It’s no small thing to smell the aroma of baking bread, to go outside and feel the breeze on your skin. It’s no small thing to hold another person, because touch is a basic need. When we slow down enough to feel something as simple as sipping a cup of tea can be a richly layered experience. And when we are plugged in to this richness of the senses, of the body, something in us begins to open up. Our anxiety starts to release bit by bit. This is no small thing.
If you do sometimes feel like a brain that is untethered from the body (and who doesn’t, nowadays?) what can you do about it? It’s simple though not always easy. It will take changing your habits, and it will be so worth it.
Here’s the key: Learn how to feel again. Get into your senses while using your awareness to pay attention. Body and mind playing together. Yes!
4 SIMPLE WAYS TO UNPLUG FROM TECHNOLOGY AND RECONNECT WITH YOUR BODY.
Set a timer if you must (use that same technology to help you get free) and go do one of these:
1. Go for a quick walk. Leave your phone at home! If the thought of that freaks you out, that’s something to ponder while you’re outside feeling the sun on your skin and smelling the air.
2. Move that body. Get up from your desk or couch and move around. Go slowly so you can pay attention. Crawl on the floor, or dance to your favorite song. Let yourself be silly if this feels silly. How much can you tune in and feel?
3. Find a practice. Whether you take up yoga or tantra or some type of dance, all of these are great ways to develop your ability to feel more and connect to your body. One caveat, find a practice that is more about feeling and connection than it is about looking good or competing.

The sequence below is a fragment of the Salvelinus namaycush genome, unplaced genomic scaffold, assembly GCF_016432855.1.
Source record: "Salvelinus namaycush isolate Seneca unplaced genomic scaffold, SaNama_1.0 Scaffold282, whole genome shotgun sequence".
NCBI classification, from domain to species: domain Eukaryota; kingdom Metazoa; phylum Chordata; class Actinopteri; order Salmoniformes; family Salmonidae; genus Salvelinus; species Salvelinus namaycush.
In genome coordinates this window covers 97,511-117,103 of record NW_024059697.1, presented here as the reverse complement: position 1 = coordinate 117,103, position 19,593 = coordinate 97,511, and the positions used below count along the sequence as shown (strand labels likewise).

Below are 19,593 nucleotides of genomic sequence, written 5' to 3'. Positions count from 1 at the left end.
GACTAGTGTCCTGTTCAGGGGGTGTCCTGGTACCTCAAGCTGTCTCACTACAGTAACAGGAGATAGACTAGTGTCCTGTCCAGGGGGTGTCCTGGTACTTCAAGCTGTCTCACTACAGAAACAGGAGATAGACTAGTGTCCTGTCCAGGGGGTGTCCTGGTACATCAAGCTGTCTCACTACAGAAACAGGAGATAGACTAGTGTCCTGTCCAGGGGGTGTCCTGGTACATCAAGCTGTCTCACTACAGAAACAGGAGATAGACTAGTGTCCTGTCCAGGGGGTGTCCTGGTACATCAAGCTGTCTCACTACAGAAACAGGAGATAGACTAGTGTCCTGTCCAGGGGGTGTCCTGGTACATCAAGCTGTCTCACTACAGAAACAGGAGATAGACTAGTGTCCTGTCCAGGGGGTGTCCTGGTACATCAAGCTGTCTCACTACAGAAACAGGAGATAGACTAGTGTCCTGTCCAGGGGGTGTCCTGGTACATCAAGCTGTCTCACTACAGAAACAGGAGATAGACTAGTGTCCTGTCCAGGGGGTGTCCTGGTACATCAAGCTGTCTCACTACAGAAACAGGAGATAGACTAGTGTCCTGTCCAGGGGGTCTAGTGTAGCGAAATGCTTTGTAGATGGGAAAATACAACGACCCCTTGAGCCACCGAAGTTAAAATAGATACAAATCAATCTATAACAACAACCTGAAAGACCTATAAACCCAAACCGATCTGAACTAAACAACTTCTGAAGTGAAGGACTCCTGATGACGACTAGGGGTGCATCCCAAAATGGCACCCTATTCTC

4. Be kind to yourself. The habits of disconnection are easy to fall into. It seems like everyone around you is on their phone 24/7. The habit of feeling and connection takes practice. It takes deciding over and over, moment by moment, to come back to your senses.
To have a fulfilling life, we need to live through our bodies again. Modern living can make us forget the joys and pleasures of living through the body, not against it. Healing and real transformation happen through deeper connection with our bodies, not by denying that connection.
As a Women’s Life and Desire Coach, I teach my clients how to connect to the body for aliveness and for intuition. We include body wisdom and pleasure, not only in their vision and their desires but in every step along the way. Learning how to return to our natural state as sensual creatures, our lives can quickly to go from black and white to color–life starts to feel worth living RIGHT NOW, not just in some imaginary future that could be dreamed up by that old brain in a jar!
If you feel trapped in a life of overwork and way too much screen time, don’t be afraid to get some support. Working with a coach who can help you design a rich and embodied life can make all the difference. You can reach your goals and savor every step of the way.